Italian postcard of a bathing beauty, showing the transition from bare midriff to fully exposed belly button 1947.

In the 40’s with the WW2 going on the world saw the 1st mass use of man made fibers in clothing manufacturing. The classic 1940’s style is A-line skirts/dress, but mainly workforce and utility dress, there was a focus on DIY fashion with many articles on how to change a mans suit into a women’s suit. It was illegal to buy clothing from abroad, including Ireland which was a neutral country, in Britain when clothing rationing was going on, if you were caught you would get a serious fine.

1950’s

Couture Chanel 1950’s
Cristobal Balenciaga’s day dress  
Dior’s New Look 
The Teddy Boy’s

The 50’s saw a change in female dress after Dior’s New Look was unveiled in 1947. Following wartime measures in the 40’s women wanted to look feminine again. Designers such as Balenciaga, Laroche and Givenchy (the designer of the classic little black dress in Breakfast at Tiffany’s) were iconic in this era: they embraced feminine fashion and determined the looks of the decade.

Key features of the decade:
Pencil and full circle skirts
Sack and Sheath dresses
Empire lines, especially empire line LBD’s
The American influence, wide belts, gloves, hats, nipped in waists.
1960’s

1960’s Biba
Twiggy!


Trends from the 60s are well known for their wide-reaching influence on fashion. A revolution was approaching and fashion was extremely important among young people. This generation had more power and more money, and Britain — in particular London — was where everyone wanted to be for the most experimental clothes and accessories. Hemlines shortened and prints became ever bolder, inspiration was taken from music and a change in lifestyle. The 60s also saw the revival of Art Deco, with the opening of the famous Biba store.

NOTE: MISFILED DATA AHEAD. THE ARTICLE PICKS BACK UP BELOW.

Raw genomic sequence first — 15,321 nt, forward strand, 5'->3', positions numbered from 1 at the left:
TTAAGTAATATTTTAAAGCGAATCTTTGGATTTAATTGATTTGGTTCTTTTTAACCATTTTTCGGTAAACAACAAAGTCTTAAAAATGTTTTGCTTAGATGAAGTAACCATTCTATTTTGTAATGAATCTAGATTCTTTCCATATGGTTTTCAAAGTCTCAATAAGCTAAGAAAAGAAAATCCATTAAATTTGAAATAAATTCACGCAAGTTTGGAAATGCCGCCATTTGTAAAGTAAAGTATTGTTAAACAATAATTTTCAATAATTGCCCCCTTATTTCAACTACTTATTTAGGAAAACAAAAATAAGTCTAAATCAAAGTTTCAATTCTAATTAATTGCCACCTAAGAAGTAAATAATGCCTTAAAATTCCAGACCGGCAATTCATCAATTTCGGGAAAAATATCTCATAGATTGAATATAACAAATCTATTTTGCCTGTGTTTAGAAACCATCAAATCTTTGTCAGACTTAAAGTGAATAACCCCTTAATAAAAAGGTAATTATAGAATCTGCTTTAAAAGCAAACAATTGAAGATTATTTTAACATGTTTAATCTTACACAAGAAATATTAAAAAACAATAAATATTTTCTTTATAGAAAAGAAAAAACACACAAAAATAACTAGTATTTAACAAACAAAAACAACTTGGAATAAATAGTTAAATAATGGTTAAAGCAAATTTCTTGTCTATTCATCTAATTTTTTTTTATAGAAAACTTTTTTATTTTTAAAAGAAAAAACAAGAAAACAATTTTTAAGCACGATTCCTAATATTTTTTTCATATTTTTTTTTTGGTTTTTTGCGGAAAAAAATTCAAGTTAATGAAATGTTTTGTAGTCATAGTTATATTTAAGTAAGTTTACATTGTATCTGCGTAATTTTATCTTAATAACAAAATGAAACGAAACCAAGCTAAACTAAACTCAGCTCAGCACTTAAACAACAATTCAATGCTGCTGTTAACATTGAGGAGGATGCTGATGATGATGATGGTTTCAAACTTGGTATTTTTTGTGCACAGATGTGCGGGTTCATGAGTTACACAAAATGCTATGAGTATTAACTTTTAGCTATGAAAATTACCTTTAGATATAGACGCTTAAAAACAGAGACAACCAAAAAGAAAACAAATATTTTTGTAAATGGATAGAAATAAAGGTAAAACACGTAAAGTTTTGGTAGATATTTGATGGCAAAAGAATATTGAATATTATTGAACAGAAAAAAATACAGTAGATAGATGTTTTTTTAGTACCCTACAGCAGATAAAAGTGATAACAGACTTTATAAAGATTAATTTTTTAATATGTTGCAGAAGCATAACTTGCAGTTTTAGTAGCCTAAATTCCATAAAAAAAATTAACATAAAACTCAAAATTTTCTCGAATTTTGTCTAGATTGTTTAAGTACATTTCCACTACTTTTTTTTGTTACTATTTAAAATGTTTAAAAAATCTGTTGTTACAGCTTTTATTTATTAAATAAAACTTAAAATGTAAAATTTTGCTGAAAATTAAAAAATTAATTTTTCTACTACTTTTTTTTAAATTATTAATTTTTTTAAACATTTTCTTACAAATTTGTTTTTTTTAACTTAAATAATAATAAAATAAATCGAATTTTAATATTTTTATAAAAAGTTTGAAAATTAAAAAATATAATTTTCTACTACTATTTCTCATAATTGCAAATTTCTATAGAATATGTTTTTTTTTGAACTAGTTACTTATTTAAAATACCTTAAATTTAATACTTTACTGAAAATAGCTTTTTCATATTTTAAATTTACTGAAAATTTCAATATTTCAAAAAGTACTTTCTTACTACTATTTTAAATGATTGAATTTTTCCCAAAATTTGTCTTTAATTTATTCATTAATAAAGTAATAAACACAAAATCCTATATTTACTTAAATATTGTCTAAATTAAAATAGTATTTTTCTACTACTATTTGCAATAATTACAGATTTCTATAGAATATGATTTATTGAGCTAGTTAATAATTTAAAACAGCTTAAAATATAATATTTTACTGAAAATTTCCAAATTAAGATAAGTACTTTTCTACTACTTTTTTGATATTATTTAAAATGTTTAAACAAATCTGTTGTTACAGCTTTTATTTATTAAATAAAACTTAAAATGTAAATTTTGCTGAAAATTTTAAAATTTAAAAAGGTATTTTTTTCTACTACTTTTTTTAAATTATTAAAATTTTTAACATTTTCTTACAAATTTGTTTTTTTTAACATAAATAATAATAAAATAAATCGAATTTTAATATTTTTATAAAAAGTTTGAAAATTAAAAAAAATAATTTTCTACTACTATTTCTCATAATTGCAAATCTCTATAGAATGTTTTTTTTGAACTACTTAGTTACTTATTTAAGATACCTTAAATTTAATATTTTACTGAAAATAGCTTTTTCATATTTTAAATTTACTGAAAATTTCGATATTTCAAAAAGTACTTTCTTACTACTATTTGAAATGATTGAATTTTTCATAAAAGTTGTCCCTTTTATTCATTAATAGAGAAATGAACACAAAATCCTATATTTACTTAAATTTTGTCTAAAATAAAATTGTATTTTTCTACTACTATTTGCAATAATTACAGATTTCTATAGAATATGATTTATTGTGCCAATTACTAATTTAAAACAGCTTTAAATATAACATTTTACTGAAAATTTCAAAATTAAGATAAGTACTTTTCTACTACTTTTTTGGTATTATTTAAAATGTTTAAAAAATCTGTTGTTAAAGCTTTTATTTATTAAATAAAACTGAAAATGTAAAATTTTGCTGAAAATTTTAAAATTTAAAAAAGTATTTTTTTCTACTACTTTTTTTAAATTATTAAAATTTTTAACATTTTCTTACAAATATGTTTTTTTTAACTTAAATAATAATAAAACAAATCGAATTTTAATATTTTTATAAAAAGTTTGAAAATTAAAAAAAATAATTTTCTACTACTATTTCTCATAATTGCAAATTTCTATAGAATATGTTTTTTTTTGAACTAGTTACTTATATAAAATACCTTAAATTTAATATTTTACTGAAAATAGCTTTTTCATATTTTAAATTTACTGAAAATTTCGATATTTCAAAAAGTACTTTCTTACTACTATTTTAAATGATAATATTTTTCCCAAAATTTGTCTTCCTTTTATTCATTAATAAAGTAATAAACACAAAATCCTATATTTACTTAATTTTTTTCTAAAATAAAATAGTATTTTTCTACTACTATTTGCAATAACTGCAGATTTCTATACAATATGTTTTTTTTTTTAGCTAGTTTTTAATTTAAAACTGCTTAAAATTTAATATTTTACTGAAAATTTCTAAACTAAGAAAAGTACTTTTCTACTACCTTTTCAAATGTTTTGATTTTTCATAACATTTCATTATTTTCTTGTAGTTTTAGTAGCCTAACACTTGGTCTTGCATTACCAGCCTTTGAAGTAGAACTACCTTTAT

Key features of the decade:
Miniskirts, shift dresses
Space age and psychedelic looks
Graphic lines and cut outs
Materials included PVC, chainmail, sheer and transparent fabrics, chiffon, hosiery and synthetic materials

1970’s

Westwood 1970’s 

The Sex Pistols 1975
1970’s colour blocking
Fashion in the 70s saw a wide variety of trends, from folk to disco to punk. The influence of disco was seen widely in fitted lycra clothing, flares and hotpants. For some, fashion became more natural, in line with a more ethical lifestyle. The hippy looks were reworked with a folksy feel. Hemlines fell and shapes and structures became more relaxed. Designers took inspiration from traditional crafts such as weaving, knitting and tapestry. Collaborations became more popular — designers such as Ossie Clark and Celia Birtwell worked together. And the famous designer Vivienne Westwood lead the punk movement.


Key features of the decade:
Disco (flares, hotpants, wraparounds) and punk looks
Folk style included blouses, frills, maxi skirts, floral prints, knits, lacing, patchwork and waistcoats
Eastern influences (kaftans, kimonos, prints)
Jumpsuits and bodystockings
Prints included florals, geometrics and stripes

1980’s
Power Dressing 
Adam Ant 
Madonna 
The New Romantics 
Dynasty
Fashion in the 80s took great influence from political changes. Anger over the economic depression was reflected in street style. But by the second half of the decade things were beginning to look up, and this was shown in the clothing. Two themes emerged: power dressing became popular among women as they became more dominant in the workforce — pencil skirts and shoulder padded power blazers reigned for working women — and 80s sportswear was important, with brands like Nike leading the way, and bright colours, neon shades and shellsuits gaining popularity.


Key features of the decade:
Power dressing- shoulder pads, suits, bright colours and black and white dogstooth
Streetwear- graphics, tartan, stripes, denim and leather.
The new romantics
Sports and dancewear influences
Body con (lycra was the main influence